Re: Are there performancebenefits to reorganizing database-using export/import?

From: joel garry <>
Date: Mon, 10 Nov 2008 14:07:18 -0800 (PST)
Message-ID: <>

On Nov 10, 12:52 pm, wrote:
> I am using Oracle on HP UNIX 11i. Since it is a production
> system, I cannot change version of Oracle any time soon, so please do
> not suggest that.
> I have a production database using Oracle, which has been
> running for last 3 years since it was upgraded from 8.1.7. At that
> time we had done full export of 8.1.7 database and then created 9.2.
> instance and then imported all the application schemas.
> Load on our database has been increasing and there are constant
> pressures from management to improve performance. We have looked at
> indexes many times, have lots of memory for SGA and have tuned various
> init.ora parameters. We utlize three pools buffer, keep and recycle.
> Being a third party packages, we cannot rewrite queries. Avg CPU
> Utilization (6 CPU"s) is 30%, memeory utilization is 60% (we have 24
> GB memeory on the server), so I do not see we are taxing any
> resources, i..e, adding more CPU's and memory should not help.
> Application is a mix of OLTP and reporting, it is definitely more read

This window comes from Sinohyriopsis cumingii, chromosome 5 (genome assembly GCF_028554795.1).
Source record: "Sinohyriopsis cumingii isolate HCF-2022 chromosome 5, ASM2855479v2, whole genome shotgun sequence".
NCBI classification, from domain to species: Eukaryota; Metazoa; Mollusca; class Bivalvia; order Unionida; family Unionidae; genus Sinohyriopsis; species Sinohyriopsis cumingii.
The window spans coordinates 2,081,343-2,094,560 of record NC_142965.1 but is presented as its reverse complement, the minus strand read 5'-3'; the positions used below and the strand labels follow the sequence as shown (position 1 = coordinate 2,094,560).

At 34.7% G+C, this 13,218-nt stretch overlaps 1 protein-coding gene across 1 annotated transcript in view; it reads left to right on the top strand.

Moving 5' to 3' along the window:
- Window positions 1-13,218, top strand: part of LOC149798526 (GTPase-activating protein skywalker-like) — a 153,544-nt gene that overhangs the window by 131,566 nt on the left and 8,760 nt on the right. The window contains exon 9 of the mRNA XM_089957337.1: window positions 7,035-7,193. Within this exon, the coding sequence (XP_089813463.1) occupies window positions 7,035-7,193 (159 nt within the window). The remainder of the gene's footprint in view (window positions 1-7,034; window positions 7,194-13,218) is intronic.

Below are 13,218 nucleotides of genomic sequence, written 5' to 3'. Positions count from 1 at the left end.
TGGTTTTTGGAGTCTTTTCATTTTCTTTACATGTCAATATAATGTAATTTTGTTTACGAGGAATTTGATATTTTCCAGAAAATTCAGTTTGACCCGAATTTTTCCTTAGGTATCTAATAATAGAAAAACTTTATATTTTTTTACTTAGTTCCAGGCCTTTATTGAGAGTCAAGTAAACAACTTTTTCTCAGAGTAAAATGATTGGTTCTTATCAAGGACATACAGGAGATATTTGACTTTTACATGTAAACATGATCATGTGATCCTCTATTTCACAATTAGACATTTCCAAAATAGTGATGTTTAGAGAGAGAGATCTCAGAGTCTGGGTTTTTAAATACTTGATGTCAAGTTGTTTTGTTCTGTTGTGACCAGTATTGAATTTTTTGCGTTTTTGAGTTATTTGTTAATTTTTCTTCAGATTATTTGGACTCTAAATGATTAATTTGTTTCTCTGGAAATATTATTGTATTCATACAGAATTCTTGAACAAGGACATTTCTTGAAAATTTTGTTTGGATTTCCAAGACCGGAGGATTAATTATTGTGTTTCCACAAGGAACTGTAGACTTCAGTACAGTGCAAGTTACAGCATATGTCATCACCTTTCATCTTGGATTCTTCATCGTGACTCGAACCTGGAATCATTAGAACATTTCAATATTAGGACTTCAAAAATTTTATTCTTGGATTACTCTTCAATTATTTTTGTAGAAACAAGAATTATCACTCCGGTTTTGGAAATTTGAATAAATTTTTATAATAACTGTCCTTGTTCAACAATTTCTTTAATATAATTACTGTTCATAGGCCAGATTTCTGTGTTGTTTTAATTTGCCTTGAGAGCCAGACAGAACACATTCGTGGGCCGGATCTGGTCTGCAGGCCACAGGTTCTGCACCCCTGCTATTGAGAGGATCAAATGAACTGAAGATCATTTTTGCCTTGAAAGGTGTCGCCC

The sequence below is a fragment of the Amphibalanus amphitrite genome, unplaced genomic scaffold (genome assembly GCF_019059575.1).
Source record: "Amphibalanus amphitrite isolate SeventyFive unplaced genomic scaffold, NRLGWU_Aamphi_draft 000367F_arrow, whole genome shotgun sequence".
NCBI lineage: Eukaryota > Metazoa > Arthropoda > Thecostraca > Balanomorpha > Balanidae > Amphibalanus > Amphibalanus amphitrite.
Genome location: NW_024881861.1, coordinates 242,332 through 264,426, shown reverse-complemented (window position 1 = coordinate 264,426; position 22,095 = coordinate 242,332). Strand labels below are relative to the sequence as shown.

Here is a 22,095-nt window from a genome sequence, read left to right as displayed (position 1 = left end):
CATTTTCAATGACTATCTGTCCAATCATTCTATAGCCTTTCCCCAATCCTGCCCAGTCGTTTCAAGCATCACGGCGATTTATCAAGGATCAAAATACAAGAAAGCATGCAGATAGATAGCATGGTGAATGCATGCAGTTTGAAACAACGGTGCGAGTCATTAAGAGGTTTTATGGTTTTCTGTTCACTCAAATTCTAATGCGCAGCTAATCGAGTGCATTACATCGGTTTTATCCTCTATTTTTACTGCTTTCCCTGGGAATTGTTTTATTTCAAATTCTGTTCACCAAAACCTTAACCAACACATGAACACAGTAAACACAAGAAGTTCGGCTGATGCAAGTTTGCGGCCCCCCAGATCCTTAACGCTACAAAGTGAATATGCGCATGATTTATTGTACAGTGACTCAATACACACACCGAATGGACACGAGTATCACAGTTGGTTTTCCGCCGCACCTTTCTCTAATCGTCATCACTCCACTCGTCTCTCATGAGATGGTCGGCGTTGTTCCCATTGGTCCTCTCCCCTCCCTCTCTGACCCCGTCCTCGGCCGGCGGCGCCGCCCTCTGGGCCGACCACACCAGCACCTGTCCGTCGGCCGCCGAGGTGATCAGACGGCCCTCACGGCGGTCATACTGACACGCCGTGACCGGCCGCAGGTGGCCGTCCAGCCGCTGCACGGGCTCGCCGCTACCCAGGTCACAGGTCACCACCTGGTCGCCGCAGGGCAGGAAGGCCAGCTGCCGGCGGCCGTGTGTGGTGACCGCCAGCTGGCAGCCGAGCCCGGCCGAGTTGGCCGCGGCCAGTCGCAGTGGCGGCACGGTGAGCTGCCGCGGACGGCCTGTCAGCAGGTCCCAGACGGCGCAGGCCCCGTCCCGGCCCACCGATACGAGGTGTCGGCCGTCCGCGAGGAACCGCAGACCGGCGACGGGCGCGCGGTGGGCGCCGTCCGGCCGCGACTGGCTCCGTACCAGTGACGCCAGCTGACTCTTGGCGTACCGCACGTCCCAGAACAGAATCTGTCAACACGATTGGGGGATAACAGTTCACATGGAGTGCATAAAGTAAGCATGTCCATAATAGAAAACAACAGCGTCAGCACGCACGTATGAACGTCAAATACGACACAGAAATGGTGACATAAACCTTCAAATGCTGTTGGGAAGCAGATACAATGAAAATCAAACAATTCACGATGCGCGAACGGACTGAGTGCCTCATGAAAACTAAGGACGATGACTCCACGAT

> than write.
> Are there any benefits to reorganize database using export/import,
> i.e., we will do a full export of existing database and then delete
> all objects from application schemas and do schema imports. We will
> run the dbms_Stats again to recomputed statistics. Of course, we will
> test all of that in a test environment before making change sin
> production.
> I have heard different views on reorganization. Some people say it is
> useless, some people say it can improve performance since data will be
> compacted in fewer blocks.
> Appreciate your feedback.

It's possible (likely even, in some situations) that data will be spread across more blocks, if you don't watch out for pctfree. Also, be sure and watch what exp/imp does with initial extents, read the compress parameter docs carefully.

Have you gone through the method-R methodology? I think that is pretty good for determining what's wrong on a system that is at least in the ballpark tuning-wise.

Now, you should have a pretty good idea which tables and indices are at issue. As a general rule, I would advise only messing with data you can show is problematical. But I can certainly understand the desire to just have everything clean and new with a simple exp/imp, if your testing shows it helps, hey, why not, I've had it work for me. Well, one why not is a possible aging of the physical disk blocks, they may not be so clean after multiple add/delete cycles, so you don't want to make a habit of it.

One argument against even specific table reorgs is that there may be an effect of things being fast for a while, then slowing down again.

Sometimes, you just need more I/O horsepower. Sometimes, you just need to look and be sure the I/O is doing what it is supposed to be. Sometimes you just need to offload the reporting to not interfere with OLTP. Sometimes, you just need to stop running a report no one uses.

So what is your I/O?

At any rate, see this:


-- is bogus.
What's not in your database?
Received on Mon Nov 10 2008 - 16:07:18 CST

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